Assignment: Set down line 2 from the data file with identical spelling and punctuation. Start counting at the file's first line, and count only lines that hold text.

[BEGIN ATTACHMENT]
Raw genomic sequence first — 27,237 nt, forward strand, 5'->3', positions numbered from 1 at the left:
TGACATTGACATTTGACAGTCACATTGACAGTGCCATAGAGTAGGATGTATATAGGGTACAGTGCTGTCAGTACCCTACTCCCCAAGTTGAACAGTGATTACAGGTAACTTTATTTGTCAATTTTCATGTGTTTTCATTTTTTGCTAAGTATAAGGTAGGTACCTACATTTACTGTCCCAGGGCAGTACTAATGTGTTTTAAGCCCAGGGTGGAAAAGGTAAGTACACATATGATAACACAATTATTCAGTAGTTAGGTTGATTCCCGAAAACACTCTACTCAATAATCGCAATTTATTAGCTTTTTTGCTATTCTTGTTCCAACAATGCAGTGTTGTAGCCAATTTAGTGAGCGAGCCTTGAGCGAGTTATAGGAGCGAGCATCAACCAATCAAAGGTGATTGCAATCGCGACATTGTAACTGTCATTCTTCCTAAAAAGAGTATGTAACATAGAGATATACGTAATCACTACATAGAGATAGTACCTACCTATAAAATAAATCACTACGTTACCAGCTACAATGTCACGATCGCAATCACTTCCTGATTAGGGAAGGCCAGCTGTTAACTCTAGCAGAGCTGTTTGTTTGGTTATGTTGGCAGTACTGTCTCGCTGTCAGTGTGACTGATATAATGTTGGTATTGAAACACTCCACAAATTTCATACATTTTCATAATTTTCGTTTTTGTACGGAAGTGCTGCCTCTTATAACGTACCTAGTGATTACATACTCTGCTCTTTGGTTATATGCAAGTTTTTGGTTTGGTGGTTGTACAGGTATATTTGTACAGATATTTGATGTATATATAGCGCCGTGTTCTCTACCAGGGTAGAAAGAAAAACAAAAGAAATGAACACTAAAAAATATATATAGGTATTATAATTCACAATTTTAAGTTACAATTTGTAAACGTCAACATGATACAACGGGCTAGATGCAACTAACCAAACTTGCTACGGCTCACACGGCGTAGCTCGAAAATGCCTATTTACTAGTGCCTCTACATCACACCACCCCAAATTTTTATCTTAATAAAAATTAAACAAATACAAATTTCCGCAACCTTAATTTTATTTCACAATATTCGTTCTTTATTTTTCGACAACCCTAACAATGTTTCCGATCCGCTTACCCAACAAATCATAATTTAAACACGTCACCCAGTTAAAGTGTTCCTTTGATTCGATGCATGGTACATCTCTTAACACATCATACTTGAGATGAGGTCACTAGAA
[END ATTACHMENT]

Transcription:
TGACATTGACATTTGACAGTCACATTGACAGTGCCATAGAGTAGGATGTATATAGGGTACAGTGCTGTCAGTACCCTACTCCCCAAGTTGAACAGTGATTACAGGTAACTTTATTTGTCAATTTTCATGTGTTTTCATTTTTTGCTAAGTATAAGGTAGGTACCTACATTTACTGTCCCAGGGCAGTACTAATGTGTTTTAAGCCCAGGGTGGAAAAGGTAAGTACACATATGATAACACAATTATTCAGTAGTTAGGTTGATTCCCGAAAACACTCTACTCAATAATCGCAATTTATTAGCTTTTTTGCTATTCTTGTTCCAACAATGCAGTGTTGTAGCCAATTTAGTGAGCGAGCCTTGAGCGAGTTATAGGAGCGAGCATCAACCAATCAAAGGTGATTGCAATCGCGACATTGTAACTGTCATTCTTCCTAAAAAGAGTATGTAACATAGAGATATACGTAATCACTACATAGAGATAGTACCTACCTATAAAATAAATCACTACGTTACCAGCTACAATGTCACGATCGCAATCACTTCCTGATTAGGGAAGGCCAGCTGTTAACTCTAGCAGAGCTGTTTGTTTGGTTATGTTGGCAGTACTGTCTCGCTGTCAGTGTGACTGATATAATGTTGGTATTGAAACACTCCACAAATTTCATACATTTTCATAATTTTCGTTTTTGTACGGAAGTGCTGCCTCTTATAACGTACCTAGTGATTACATACTCTGCTCTTTGGTTATATGCAAGTTTTTGGTTTGGTGGTTGTACAGGTATATTTGTACAGATATTTGATGTATATATAGCGCCGTGTTCTCTACCAGGGTAGAAAGAAAAACAAAAGAAATGAACACTAAAAAATATATATAGGTATTATAATTCACAATTTTAAGTTACAATTTGTAAACGTCAACATGATACAACGGGCTAGATGCAACTAACCAAACTTGCTACGGCTCACACGGCGTAGCTCGAAAATGCCTATTTACTAGTGCCTCTACATCACACCACCCCAAATTTTTATCTTAATAAAAATTAAACAAATACAAATTTCCGCAACCTTAATTTTATTTCACAATATTCGTTCTTTATTTTTCGACAACCCTAACAATGTTTCCGATCCGCTTACCCAACAAATCATAATTTAAACACGTCACCCAGTTAAAGTGTTCCTTTGATTCGATGCATGGTACATCTCTTAACACATCATACTTGAGATGAGGTCACTAGAA